When inflation gets uncomfortably high — as it did in 2022 — central banks will usually intervene in an attempt to stabilize and control the level of prices. A soft landing occurs if they can do it without causing a recession. Soft landings are ubiquitous in the financial press, but not so much in the real world.
The U.S. Federal Reserve has seldom orchestrated a soft landing since higher interest rate policy responses tend to increase unemployment. And they’re not alone, because this ideal economic outcome has proven elusive for central banks.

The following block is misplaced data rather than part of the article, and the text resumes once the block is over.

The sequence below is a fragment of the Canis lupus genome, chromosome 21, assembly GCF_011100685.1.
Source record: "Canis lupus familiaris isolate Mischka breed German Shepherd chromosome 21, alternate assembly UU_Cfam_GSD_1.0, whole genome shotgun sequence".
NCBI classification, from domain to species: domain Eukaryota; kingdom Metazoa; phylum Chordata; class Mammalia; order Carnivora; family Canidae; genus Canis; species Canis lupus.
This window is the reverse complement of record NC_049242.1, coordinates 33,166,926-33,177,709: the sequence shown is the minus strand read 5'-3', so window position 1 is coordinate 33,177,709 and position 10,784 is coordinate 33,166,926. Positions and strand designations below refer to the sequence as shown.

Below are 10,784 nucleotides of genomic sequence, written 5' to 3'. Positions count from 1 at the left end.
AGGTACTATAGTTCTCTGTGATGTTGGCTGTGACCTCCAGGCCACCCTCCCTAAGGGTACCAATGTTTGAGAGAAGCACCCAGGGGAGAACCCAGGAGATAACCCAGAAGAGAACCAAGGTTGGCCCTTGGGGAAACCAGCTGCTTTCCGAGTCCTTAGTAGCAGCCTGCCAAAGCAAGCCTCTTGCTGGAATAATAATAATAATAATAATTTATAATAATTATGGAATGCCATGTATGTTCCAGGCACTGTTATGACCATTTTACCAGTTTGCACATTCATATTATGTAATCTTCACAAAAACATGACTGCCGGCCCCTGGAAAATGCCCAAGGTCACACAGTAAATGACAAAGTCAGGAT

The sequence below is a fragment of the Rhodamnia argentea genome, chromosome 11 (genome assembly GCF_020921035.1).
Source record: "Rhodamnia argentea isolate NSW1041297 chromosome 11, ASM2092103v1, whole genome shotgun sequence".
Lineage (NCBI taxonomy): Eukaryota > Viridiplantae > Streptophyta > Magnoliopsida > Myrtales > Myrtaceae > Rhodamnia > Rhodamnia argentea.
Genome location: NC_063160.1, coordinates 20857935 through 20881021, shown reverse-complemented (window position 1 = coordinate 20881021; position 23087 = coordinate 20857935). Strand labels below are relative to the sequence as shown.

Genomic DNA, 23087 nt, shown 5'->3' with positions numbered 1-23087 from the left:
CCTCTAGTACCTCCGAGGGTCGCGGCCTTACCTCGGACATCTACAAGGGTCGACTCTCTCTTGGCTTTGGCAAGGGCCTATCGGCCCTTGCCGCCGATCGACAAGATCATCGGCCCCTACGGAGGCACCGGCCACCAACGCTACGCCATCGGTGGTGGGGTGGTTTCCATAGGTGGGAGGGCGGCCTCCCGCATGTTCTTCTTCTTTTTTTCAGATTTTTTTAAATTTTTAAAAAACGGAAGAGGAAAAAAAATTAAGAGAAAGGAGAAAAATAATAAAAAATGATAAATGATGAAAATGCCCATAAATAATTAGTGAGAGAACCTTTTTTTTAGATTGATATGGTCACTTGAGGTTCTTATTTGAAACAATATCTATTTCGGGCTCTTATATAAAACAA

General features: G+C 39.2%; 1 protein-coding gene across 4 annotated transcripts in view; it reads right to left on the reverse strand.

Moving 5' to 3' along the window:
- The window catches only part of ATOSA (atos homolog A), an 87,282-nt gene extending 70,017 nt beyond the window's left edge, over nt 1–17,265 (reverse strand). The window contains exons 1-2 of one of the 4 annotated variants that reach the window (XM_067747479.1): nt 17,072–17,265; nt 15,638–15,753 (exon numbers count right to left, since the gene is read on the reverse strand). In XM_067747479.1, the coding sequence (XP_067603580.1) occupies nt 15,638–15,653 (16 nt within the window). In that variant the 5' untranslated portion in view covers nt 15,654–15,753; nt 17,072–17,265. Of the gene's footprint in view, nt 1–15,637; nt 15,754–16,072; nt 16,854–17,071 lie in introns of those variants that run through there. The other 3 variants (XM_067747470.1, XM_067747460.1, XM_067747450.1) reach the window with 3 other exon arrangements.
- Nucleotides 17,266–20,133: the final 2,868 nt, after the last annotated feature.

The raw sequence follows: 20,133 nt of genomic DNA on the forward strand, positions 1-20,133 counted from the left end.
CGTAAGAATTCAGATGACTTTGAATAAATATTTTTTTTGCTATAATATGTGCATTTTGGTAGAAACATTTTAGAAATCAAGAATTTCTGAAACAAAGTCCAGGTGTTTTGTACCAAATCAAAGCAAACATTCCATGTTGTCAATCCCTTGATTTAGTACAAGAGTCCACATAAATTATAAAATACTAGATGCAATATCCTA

In fact, the only widely (and not unanimously) agreed-upon soft landing in the U.S. is said to have occurred in 1994-1995, under Fed Chairman Alan Greenspan. But, inflation was only 3% at the time.
The effects of contractionary monetary policy unfold slowly, which makes taming inflation a real challenge for central bankers. If tightened too quickly or too much, there is a very real possibility of trouble ahead because a consequence of getting the policy response wrong is overdoing interest rate increases (tightening) to the point of triggering a recession.
If interest rates are increased too quickly or get too high, the economy can face an undesirable hard landing.
Central bankers need to find that delicate balance between policy responses that tamper inflation and those that stifle growth, which is no easy feat.